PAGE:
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Simon Tam

Founder and Bassist, The Slants LLC

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Is Reappropriation an Effective Method of Social Change?

A.M Croon defines reappropriation as "is the cultural process by which a group reclaims—re-appropriates—terms or artifacts that were previously used in a way disparaging of that group" In other words, groups who have suffered under cultural stereotypes or racial/sexist/facist slurs attempt to reclaim the meaning of an offensive term to shake the negative associations with it and instead use it as a banner of pride.

One of the most common examples is in the LGBT community. Previously, it was inappropriate to call someone who is gay "queer." However, over time it became the proper moniker to address the community.

Numerous groups have tried to do the same with labels in regards to race, gender, religion, sexual orientation, and politics.

What do you think about activists proactively changing the meaning or association with a word/term? Is the reclanation of offensive epitaphs only symbolic or does it provide meaningful change for individuals? How does this reverse discourse shape future generations in the way that they of minorities? Can we change the meaning of words/phrases?

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    Jan 13 2012: The way we perceive labels is a special symbolic relationship we have with language, which is an expression of our human nature. I believe, that by embracing formerly negative labels and turning them into positive ones, we are able to accept what was and create what is.

    Great question!
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      Jan 13 2012: I agree! I think it is an underapprciated form of activism.
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    Jan 18 2012: The English language has always been capable of rude, sarcastic, insulting, obscene, sexual, innuendo, humorous, silly, threatening, beautiful, glamorous, clamorous, subtle, etc etc. usage.
    I think it is this flexibility and cleverness that has enabled it to be the leading language in the world. More Chinese speak English than any other language besides Mandarin.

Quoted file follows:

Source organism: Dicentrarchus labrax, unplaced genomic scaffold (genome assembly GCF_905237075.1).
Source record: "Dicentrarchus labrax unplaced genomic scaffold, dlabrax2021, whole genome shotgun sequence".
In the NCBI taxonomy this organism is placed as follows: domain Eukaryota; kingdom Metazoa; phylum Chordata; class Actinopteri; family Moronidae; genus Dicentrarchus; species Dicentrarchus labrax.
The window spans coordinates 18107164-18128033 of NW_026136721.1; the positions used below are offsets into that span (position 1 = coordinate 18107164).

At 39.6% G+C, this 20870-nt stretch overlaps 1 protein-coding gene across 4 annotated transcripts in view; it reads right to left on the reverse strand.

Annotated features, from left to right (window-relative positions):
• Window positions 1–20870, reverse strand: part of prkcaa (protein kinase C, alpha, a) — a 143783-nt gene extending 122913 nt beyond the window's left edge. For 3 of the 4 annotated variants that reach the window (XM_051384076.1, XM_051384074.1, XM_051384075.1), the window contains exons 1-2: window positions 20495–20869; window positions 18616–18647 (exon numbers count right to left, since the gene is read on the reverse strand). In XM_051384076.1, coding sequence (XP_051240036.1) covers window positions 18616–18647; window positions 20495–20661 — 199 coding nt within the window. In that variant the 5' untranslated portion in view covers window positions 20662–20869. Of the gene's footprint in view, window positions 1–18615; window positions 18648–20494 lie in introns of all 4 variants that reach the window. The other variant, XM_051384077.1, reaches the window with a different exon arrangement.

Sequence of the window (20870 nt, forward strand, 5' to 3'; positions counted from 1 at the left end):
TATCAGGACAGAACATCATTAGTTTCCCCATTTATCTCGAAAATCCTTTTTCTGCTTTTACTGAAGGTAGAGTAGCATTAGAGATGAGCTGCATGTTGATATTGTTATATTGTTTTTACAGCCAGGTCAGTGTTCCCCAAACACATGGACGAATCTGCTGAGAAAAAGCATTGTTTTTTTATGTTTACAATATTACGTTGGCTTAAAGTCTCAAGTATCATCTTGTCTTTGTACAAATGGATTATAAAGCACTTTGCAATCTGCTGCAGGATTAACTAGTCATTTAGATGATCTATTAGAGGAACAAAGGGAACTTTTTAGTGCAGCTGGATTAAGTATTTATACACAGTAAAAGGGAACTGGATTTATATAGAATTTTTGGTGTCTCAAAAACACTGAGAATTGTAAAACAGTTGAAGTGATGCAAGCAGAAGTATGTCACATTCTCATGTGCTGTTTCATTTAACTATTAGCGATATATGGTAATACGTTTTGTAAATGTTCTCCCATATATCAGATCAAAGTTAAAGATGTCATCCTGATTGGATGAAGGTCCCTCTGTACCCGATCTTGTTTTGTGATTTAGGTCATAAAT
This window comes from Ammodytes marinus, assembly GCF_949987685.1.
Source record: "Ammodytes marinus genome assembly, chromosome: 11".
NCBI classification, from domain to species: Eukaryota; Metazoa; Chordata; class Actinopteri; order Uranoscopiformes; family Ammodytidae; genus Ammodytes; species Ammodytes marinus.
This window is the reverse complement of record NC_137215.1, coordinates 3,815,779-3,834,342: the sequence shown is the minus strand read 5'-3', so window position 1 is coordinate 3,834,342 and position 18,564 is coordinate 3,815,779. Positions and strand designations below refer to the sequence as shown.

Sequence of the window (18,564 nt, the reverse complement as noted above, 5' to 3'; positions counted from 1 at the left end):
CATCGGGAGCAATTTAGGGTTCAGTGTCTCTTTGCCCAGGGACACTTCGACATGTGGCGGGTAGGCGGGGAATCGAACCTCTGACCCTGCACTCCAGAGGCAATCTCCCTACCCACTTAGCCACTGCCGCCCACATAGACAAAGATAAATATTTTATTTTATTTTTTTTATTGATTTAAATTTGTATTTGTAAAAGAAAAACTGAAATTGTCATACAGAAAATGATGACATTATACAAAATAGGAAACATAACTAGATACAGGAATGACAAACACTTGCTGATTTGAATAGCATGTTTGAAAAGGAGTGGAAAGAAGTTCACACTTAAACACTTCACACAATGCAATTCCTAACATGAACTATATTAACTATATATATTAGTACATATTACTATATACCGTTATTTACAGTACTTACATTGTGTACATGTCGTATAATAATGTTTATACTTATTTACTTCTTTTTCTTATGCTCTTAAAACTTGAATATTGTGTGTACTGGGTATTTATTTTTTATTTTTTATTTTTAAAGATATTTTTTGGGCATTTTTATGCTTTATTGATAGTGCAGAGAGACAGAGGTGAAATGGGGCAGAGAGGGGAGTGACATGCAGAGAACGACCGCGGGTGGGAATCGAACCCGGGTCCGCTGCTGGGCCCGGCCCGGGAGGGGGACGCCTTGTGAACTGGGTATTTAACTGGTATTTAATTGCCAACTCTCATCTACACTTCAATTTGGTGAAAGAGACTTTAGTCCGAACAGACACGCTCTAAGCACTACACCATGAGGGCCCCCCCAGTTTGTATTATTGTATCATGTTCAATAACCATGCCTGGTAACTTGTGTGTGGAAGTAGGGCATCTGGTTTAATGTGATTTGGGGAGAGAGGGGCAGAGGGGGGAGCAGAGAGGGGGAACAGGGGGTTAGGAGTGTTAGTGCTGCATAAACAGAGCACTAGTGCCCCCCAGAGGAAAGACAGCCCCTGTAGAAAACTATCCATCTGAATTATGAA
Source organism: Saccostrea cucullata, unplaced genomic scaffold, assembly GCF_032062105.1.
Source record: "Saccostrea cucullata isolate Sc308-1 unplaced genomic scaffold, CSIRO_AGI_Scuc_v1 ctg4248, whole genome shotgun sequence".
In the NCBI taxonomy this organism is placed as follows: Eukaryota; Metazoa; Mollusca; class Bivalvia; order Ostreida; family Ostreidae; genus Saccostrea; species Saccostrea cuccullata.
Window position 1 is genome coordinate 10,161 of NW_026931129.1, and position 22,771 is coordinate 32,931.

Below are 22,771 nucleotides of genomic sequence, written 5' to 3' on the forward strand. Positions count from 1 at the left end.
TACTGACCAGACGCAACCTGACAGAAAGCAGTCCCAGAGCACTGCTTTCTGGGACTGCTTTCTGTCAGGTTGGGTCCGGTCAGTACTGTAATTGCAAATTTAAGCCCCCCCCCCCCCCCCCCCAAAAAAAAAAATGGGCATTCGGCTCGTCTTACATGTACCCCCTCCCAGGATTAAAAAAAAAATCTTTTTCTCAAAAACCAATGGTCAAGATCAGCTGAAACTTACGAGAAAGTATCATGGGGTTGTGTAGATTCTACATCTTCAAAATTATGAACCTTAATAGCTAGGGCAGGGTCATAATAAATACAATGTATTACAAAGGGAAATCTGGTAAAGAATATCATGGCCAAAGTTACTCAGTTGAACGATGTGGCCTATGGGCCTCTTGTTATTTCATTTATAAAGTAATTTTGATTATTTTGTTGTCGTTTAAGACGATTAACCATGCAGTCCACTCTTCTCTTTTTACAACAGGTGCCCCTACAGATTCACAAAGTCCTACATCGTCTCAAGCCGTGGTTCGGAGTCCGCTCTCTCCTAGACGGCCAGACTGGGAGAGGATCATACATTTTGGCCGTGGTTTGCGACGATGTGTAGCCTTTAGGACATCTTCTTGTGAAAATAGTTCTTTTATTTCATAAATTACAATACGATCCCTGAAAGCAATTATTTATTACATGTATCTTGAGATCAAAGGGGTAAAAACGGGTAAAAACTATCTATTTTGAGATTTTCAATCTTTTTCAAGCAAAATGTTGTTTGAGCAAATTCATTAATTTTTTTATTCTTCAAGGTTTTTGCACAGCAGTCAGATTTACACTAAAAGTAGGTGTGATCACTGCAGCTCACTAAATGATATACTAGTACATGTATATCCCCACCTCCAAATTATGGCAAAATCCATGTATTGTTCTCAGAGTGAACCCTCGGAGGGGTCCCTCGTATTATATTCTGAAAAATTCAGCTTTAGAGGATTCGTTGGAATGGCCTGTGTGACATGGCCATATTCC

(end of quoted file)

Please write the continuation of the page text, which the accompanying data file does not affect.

Trying to take the 'pop' out of English is waste of time. American teenagers create hundreds of new words and word meanings every year, and there is no shortage of insulting creativity where ever English is spoken. Trying to brainwash people into believing that an insult is not an insult is crazy.
    I am all in favor of positive change. But trying to manipulate a living, dynamic language to lessen the sting its use provides its users sounds a lot like 'new-speak' to me. I laughed at the efforts that authorities have made in this direction in the past. I do hope that we can learn from those mistakes.
    I also realize that we are entering a very authoritarian era with tentacles deep into the culture. Still, I believe in the people. They are often a rough and tumble group of people with no respect for authority.
    But of course the same words were spoken in Rome about 2,000 years ago.
    The eyes of the beholder are both the roots of beauty, and the roots of insult. So I get mad at you. Are you going to take as your own, any insulting words that I say to you so that the insult is ineffective? I can use nice words like naive, or silly. Perhaps if I feel you did not pay attention, I can find words that will sting you into action or response. Go ahead. Try to take the insult out of my words.
    Maybe you are one of those "Yankees" that think they are so great! Hmph! Nothing but little doodle dandies!
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      Jan 18 2012: I agree with you in that I believe any word can be used as an insult, it all depends on intention and context. By those same measures though, I believe that "those certain "insults" can be used in a non-insulting way (just as you used "Yankee" with humor and affection. Because of the dynamic abilities of the English language to adapt, I believe that people are able to take on new dynamics with words/phrases.

      For example, the term "Hip Hip Hooray" was based on a cry for killing Jews yet over time, it shed that meaning. Another example was the one I shared about the LGBT community. In the former example, it the definition evolved naturally. In the latter, a community group deliberately decided that they would not be offended by the term but instead, embrace it with pride.

      I've been working with an edito at the New American Oxford Dictonary on some research around this. It's fascinating to see how slurs, insults, and language change over time.
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    Jan 17 2012: As long as we are trapped by thinking in words, we'll be slaves to the meanings of words as defined culturally. Changing a culture is the hardest thing there is. Culture is a survival mechanism and as such has huge trunk lines going straight to the fight or flight response. We need to learn to think in diagrams.
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    Jan 13 2012: I think the only people that truly claim a word or turn of phrase for their own are the next generation coming through.

    Most groups like to do as some sort of flag waving but it's probably only the members of that group that 'reclaim' these words.
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      Jan 13 2012: I'd add that it is up to this generation to teach the next one valuable lessons: history is not doomed to repeat itself, it is possible to make meaningful change, and that it is their responsibility to embrace positive change.

      I also agree, it is up to members of the disparaged group to make the decision. People outside of that community should not have the right to dictate what is appropriate for them.